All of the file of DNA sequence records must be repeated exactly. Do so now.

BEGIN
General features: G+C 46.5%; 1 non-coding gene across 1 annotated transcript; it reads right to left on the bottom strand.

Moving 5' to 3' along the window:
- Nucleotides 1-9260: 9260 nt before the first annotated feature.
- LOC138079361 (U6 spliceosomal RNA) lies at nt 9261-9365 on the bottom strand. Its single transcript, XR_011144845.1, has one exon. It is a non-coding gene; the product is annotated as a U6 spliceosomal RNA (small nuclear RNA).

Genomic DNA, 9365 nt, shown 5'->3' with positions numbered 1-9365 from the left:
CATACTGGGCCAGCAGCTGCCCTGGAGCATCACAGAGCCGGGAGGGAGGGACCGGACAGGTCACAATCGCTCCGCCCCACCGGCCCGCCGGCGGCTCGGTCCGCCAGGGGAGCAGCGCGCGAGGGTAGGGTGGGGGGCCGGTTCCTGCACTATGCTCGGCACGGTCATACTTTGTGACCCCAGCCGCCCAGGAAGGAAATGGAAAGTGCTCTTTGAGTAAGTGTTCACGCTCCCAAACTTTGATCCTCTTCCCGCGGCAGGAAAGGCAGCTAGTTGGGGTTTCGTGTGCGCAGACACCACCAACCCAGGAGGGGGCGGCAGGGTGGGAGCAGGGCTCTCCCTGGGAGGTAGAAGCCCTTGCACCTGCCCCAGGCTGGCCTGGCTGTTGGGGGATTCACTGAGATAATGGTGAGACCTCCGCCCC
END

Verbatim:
General features: G+C 46.5%; 1 non-coding gene across 1 annotated transcript; it reads right to left on the bottom strand.

Moving 5' to 3' along the window:
- Nucleotides 1-9260: 9260 nt before the first annotated feature.
- LOC138079361 (U6 spliceosomal RNA) lies at nt 9261-9365 on the bottom strand. Its single transcript, XR_011144845.1, has one exon. It is a non-coding gene; the product is annotated as a U6 spliceosomal RNA (small nuclear RNA).

Genomic DNA, 9365 nt, shown 5'->3' with positions numbered 1-9365 from the left:
CATACTGGGCCAGCAGCTGCCCTGGAGCATCACAGAGCCGGGAGGGAGGGACCGGACAGGTCACAATCGCTCCGCCCCACCGGCCCGCCGGCGGCTCGGTCCGCCAGGGGAGCAGCGCGCGAGGGTAGGGTGGGGGGCCGGTTCCTGCACTATGCTCGGCACGGTCATACTTTGTGACCCCAGCCGCCCAGGAAGGAAATGGAAAGTGCTCTTTGAGTAAGTGTTCACGCTCCCAAACTTTGATCCTCTTCCCGCGGCAGGAAAGGCAGCTAGTTGGGGTTTCGTGTGCGCAGACACCACCAACCCAGGAGGGGGCGGCAGGGTGGGAGCAGGGCTCTCCCTGGGAGGTAGAAGCCCTTGCACCTGCCCCAGGCTGGCCTGGCTGTTGGGGGATTCACTGAGATAATGGTGAGACCTCCGCCCC